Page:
Study Suggests Employer-Based Financial Incentives Ineffective
Financial incentives offered by companies to encourage employees to lose weight might be ineffective, according to a study published Tuesday in Health Affairs, HealthDay/U.S. News & World Report reports (Preidt, HealthDay/U.S. News & World Report, 1/6).
Under the Affordable Care Act, companies are authorized to reward employees who participate in voluntary workplace wellness programs. Specifically, the ACA allows financial incentives for employees participating in wellness programs that equate to up to 50% of employees' monthly health premiums, deductibles and other health insurance costs (California Healthline, 12/1/14). Further, the ACA allows companies to use up to 30% of coverage premiums -- totaling an average of about $1,800 per employee -- to encourage workers to adopt healthy habits.
For the study, University of Pennsylvania researchers examined 197 obese individuals enrolled in workplace wellness programs who were each given a goal to lose 5% of their body weight. Participants were randomly assigned to:
- A control group that offered no financial incentive to lose weight; or
- One of three groups that each offered a weight-loss incentive valued at $550.
Two of the programs offered reductions in participants' premium costs as an incentive, while the third group had participants take part in a daily lottery.
The study found that after 12 months, there were no significant differences in any of the groups' average weight losses.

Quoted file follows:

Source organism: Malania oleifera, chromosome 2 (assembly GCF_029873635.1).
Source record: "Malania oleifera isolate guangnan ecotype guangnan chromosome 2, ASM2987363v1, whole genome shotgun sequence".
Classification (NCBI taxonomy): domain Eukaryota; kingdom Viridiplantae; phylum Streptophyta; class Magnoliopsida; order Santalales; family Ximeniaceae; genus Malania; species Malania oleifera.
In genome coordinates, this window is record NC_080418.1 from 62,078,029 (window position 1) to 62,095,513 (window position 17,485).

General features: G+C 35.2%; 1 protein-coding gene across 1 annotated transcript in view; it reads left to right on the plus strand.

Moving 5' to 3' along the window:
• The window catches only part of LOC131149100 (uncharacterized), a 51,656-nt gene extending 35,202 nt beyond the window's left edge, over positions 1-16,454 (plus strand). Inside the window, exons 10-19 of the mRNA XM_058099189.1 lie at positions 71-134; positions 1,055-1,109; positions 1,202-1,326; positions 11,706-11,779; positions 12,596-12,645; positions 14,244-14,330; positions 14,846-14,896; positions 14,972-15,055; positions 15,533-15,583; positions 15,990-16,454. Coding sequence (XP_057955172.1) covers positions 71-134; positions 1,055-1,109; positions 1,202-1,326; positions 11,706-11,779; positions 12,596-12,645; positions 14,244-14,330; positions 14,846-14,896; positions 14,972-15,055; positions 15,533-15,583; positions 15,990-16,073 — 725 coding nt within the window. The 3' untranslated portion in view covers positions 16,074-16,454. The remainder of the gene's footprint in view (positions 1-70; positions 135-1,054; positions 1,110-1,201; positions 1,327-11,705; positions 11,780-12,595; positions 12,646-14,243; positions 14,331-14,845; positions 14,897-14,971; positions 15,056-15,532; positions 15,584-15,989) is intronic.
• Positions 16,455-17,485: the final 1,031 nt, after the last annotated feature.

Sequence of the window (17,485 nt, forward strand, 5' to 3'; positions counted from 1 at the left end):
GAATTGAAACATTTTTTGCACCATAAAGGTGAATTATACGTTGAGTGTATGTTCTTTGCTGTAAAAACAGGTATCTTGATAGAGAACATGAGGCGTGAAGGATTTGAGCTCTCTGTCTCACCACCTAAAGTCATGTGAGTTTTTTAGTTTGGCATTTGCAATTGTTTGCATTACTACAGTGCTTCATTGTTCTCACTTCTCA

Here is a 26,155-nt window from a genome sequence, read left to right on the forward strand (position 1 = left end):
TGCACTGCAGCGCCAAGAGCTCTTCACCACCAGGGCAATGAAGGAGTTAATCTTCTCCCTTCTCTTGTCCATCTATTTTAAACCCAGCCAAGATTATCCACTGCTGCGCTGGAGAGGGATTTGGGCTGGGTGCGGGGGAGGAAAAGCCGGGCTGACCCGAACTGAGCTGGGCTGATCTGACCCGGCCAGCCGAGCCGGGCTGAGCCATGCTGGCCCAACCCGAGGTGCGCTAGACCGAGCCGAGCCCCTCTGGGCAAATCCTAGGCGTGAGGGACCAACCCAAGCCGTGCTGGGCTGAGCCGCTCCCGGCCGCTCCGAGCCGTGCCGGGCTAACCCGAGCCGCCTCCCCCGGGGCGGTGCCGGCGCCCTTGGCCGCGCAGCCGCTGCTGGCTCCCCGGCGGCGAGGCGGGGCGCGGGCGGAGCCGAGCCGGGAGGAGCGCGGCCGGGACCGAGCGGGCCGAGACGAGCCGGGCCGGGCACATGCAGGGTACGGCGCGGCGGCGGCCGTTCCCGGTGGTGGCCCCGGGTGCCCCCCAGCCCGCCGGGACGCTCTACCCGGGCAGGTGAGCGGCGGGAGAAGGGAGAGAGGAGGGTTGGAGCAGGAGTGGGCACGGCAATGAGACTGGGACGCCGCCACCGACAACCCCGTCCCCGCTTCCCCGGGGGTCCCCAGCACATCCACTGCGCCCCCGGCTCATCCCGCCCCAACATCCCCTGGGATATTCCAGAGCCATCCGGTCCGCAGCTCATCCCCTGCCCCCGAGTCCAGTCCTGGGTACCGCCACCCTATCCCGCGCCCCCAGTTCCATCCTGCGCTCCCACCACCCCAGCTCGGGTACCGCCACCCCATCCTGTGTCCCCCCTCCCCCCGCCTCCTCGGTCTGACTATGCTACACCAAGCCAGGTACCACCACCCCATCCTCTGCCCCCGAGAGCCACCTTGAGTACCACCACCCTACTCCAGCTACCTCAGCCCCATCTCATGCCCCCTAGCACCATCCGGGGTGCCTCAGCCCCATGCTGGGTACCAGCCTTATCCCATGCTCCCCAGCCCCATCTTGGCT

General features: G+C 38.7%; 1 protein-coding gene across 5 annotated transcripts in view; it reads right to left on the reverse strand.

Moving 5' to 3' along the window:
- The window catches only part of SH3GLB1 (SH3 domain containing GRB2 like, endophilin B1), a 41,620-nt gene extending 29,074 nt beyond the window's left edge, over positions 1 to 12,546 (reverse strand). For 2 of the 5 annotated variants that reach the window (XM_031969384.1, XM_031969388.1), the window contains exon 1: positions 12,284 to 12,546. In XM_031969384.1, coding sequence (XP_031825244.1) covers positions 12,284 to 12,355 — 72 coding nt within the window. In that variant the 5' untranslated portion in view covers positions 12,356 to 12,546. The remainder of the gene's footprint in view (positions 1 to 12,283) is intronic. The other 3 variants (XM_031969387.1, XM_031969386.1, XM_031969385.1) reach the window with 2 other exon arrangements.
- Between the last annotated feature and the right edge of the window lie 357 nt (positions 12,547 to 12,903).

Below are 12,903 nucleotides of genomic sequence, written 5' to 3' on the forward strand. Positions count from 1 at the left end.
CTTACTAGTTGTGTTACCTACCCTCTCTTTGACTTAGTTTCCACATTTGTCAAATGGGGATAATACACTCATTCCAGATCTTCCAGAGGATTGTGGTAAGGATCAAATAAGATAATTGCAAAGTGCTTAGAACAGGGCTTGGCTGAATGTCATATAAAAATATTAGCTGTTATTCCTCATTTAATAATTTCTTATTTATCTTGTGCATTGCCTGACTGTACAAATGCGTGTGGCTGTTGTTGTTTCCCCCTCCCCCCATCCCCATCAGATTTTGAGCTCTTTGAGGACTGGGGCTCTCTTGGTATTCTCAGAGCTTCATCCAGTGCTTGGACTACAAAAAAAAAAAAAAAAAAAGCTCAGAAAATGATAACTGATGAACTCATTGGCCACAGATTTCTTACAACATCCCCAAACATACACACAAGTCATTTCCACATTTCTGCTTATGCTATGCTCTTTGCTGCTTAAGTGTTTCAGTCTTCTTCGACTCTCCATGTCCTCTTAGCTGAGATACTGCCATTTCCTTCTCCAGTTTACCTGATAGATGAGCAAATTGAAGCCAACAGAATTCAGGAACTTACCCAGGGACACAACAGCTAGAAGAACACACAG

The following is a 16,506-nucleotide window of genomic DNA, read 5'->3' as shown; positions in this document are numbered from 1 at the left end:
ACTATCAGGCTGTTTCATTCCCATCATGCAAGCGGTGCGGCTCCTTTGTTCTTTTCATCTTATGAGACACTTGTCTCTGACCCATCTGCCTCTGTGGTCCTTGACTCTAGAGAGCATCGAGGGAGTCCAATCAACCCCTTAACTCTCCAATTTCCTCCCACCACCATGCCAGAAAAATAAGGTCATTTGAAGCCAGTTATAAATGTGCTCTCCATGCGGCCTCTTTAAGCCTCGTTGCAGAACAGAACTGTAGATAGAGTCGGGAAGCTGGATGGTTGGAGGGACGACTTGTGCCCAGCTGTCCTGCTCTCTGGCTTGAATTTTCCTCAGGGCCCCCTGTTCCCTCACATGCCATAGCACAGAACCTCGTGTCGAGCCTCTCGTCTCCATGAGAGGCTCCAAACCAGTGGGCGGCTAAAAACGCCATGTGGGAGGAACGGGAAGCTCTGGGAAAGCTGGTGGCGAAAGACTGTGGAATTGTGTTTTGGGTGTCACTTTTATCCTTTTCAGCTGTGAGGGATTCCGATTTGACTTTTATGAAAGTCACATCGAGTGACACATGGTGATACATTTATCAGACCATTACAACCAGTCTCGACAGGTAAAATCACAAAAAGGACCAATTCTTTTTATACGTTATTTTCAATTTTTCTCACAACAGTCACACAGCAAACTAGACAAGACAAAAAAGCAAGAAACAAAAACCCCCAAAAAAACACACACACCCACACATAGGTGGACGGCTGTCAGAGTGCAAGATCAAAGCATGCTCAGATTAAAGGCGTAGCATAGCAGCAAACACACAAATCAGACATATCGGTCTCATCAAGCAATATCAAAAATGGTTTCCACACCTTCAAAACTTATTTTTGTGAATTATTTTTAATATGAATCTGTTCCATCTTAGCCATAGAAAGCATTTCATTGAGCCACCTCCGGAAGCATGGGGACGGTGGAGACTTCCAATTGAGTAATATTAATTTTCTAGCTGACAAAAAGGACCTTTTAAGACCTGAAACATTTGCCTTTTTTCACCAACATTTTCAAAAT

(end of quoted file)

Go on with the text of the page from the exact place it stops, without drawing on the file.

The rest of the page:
Kevin Volpp, director of the University of Pennsylvania's Penn Center for Health Incentives and Behavioral Economics, said, "There is often a presumption that the size of the reward is all that matters," noting, "In reality, incentive systems vary in effectiveness according to how well they are designed." He added, "[I]n this case, premium adjustments had little impact on weight, and the lottery incentives we used were constrained by having to do weigh-ins in workplace settings," which "made sustained engagement and behavior change more challenging."
The researchers noted that employers should try incentives other than the $550 premium-based rewards used in the study. They added that the study's findings do not mean that all workplace-based weight-loss incentive programs are ineffective (HealthDay/U.S. News & World Report, 1/6).This is part of the California Healthline Daily Edition, a summary of health policy coverage from major news organizations. Sign up for an email subscription.